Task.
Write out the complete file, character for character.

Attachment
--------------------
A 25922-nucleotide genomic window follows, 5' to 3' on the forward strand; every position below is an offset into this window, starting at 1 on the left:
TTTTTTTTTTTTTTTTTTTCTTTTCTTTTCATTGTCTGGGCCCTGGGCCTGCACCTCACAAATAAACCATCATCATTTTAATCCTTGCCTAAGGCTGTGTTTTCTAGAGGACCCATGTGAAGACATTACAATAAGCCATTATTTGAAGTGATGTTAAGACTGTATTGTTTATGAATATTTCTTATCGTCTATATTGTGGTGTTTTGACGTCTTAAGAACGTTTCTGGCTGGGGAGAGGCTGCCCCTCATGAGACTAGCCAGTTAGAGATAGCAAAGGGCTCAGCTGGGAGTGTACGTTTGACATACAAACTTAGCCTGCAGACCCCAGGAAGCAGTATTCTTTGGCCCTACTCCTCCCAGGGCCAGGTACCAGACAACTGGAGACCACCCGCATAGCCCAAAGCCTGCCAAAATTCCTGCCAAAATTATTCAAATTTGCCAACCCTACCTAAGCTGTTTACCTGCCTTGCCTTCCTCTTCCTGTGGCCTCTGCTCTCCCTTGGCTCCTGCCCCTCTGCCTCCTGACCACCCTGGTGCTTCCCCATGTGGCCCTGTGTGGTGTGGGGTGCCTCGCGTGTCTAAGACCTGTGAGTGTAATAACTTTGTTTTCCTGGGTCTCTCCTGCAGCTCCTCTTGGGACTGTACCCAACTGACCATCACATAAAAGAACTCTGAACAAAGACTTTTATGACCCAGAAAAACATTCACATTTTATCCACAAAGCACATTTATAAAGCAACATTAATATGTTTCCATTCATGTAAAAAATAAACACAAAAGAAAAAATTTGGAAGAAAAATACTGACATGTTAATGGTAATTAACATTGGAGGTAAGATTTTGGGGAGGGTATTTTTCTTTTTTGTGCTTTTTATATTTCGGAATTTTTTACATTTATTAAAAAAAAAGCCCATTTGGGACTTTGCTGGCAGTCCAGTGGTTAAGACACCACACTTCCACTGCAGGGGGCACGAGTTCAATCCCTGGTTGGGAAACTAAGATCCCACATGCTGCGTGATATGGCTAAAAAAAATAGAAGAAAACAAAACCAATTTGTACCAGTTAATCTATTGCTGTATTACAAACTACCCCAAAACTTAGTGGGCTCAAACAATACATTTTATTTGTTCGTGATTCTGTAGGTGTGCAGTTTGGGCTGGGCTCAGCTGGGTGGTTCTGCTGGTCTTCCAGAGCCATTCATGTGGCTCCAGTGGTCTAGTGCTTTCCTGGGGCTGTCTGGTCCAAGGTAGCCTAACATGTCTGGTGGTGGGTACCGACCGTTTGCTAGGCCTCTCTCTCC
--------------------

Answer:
A 25922-nucleotide genomic window follows, 5' to 3' on the forward strand; every position below is an offset into this window, starting at 1 on the left:
TTTTTTTTTTTTTTTTTTTCTTTTCTTTTCATTGTCTGGGCCCTGGGCCTGCACCTCACAAATAAACCATCATCATTTTAATCCTTGCCTAAGGCTGTGTTTTCTAGAGGACCCATGTGAAGACATTACAATAAGCCATTATTTGAAGTGATGTTAAGACTGTATTGTTTATGAATATTTCTTATCGTCTATATTGTGGTGTTTTGACGTCTTAAGAACGTTTCTGGCTGGGGAGAGGCTGCCCCTCATGAGACTAGCCAGTTAGAGATAGCAAAGGGCTCAGCTGGGAGTGTACGTTTGACATACAAACTTAGCCTGCAGACCCCAGGAAGCAGTATTCTTTGGCCCTACTCCTCCCAGGGCCAGGTACCAGACAACTGGAGACCACCCGCATAGCCCAAAGCCTGCCAAAATTCCTGCCAAAATTATTCAAATTTGCCAACCCTACCTAAGCTGTTTACCTGCCTTGCCTTCCTCTTCCTGTGGCCTCTGCTCTCCCTTGGCTCCTGCCCCTCTGCCTCCTGACCACCCTGGTGCTTCCCCATGTGGCCCTGTGTGGTGTGGGGTGCCTCGCGTGTCTAAGACCTGTGAGTGTAATAACTTTGTTTTCCTGGGTCTCTCCTGCAGCTCCTCTTGGGACTGTACCCAACTGACCATCACATAAAAGAACTCTGAACAAAGACTTTTATGACCCAGAAAAACATTCACATTTTATCCACAAAGCACATTTATAAAGCAACATTAATATGTTTCCATTCATGTAAAAAATAAACACAAAAGAAAAAATTTGGAAGAAAAATACTGACATGTTAATGGTAATTAACATTGGAGGTAAGATTTTGGGGAGGGTATTTTTCTTTTTTGTGCTTTTTATATTTCGGAATTTTTTACATTTATTAAAAAAAAAGCCCATTTGGGACTTTGCTGGCAGTCCAGTGGTTAAGACACCACACTTCCACTGCAGGGGGCACGAGTTCAATCCCTGGTTGGGAAACTAAGATCCCACATGCTGCGTGATATGGCTAAAAAAAATAGAAGAAAACAAAACCAATTTGTACCAGTTAATCTATTGCTGTATTACAAACTACCCCAAAACTTAGTGGGCTCAAACAATACATTTTATTTGTTCGTGATTCTGTAGGTGTGCAGTTTGGGCTGGGCTCAGCTGGGTGGTTCTGCTGGTCTTCCAGAGCCATTCATGTGGCTCCAGTGGTCTAGTGCTTTCCTGGGGCTGTCTGGTCCAAGGTAGCCTAACATGTCTGGTGGTGGGTACCGACCGTTTGCTAGGCCTCTCTCTCC